In ectohydric species water is absorbed and lost over the entire surface, thus much of their structure might relate to water conduction. Capillarity spaces, by which water moves and is stored, are abundant in Syntrichia, but the link between function and morphology is complex. Despite much attention on studying internal transport of water and nutrients in a few endohydric mosses, external water fluxes in the much greater diversity of ectohydric species are poorly understood.
This project proposes a new framework to study ectohydric capabilities, that includes three morphological scales and timing of going from completely dehydrated to fully hydrated, using Syntrichia as model system. Characters of interest include: Anatomical (papillae development, hyaline basal cells, and laminar cells), architecture of a single stem (leaf angle, concavity and orientation) and the whole clump features (density of stems). All of these characters will be investigated and quantified using different microscopy techniques, dyes to track water movement, and experimental observation.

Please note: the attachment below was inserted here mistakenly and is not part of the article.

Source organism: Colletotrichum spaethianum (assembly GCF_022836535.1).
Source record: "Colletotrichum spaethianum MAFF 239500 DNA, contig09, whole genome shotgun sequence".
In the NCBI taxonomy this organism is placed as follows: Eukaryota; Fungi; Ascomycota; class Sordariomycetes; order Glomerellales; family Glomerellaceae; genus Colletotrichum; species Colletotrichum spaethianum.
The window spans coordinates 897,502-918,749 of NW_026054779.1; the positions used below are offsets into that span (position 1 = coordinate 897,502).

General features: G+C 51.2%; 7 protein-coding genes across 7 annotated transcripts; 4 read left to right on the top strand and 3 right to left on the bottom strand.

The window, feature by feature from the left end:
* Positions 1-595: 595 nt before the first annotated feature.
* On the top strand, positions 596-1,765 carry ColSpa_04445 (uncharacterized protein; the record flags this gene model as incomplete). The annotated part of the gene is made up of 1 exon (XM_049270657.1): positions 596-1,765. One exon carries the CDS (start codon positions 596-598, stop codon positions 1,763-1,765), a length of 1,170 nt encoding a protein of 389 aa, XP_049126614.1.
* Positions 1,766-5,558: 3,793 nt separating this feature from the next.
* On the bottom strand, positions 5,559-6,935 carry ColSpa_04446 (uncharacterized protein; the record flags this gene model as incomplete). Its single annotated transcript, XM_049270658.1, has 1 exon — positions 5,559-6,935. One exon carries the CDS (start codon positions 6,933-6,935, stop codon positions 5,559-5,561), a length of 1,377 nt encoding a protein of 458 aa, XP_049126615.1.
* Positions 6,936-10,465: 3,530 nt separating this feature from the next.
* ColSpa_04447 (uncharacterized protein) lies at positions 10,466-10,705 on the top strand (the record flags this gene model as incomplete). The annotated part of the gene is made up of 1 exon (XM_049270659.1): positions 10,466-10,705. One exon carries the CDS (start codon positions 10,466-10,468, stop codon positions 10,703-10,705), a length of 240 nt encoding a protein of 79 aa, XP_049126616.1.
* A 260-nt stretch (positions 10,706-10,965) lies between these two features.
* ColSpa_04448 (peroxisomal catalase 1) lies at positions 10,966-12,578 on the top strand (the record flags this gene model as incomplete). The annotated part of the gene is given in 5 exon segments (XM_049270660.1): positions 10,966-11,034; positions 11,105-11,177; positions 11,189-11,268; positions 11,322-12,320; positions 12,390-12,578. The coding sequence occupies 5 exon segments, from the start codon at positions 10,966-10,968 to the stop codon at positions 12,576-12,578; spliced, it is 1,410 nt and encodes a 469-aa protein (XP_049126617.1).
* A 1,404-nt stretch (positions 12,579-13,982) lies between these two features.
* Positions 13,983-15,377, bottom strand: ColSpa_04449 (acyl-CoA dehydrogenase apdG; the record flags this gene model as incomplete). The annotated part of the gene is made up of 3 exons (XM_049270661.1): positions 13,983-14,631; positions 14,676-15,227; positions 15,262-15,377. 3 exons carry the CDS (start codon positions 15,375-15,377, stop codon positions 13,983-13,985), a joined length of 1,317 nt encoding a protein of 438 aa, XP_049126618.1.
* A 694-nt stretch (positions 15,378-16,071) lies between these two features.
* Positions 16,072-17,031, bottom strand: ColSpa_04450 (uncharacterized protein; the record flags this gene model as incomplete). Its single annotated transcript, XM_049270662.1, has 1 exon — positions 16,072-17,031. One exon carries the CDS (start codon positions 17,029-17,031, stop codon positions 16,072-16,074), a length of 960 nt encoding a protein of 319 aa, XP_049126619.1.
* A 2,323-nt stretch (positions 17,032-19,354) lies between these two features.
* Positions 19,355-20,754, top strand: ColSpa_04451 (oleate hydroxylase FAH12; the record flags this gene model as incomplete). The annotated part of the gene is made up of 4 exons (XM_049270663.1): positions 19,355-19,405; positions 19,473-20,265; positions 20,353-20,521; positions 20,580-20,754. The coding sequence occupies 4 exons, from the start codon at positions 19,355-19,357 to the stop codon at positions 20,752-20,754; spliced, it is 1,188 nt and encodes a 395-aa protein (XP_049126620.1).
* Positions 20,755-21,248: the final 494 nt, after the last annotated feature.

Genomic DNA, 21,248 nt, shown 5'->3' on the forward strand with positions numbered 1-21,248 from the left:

The aim of this study is to investigate whether external conduction and storage is the main source of water for Syntrichia and to provide a better understanding of species-specific morphological traits underlying functions of conduction or storage. Better understanding of the roles of mosses and their water relations, in habitats where these plants are dominant, where they form thick ‘buffering’ layers between the substrate and the atmosphere, will lead to better appreciation of their importance for ecosystem services.

(1) Measurements of anatomical and morphological characters using of microscopic slides of Syntrichia (in-person lab).
(2) Design water related experiments in Syntrichia (in-person lab).
(3) Organize data for analysis (remotely).
(4) Creating a repository of images of main morphological characters and taxa of Syntrichia (remotely).
(5) Contribute to the preparation of a scientific paper (remotely).Successful completion of this apprenticeship will provide the student with the following skills:
(1) Identify main species of Syntrichia from western North America.
(2) Describe main morphological characters related to water uptake and storage.
(3) Analyze experimental data, Ph.D. candidate

Qualifications: 1: Reliable, responsible, and self-motivated 2: Background in botany, 3: Interest in taxonomy of mosses.

Weekly Hours: to be negotiated

Closed (3) Presentation of Scientific Findings

Closed. This professor is continuing with Spring 2021 apprentices on this project; no new apprentices needed for Fall 2021.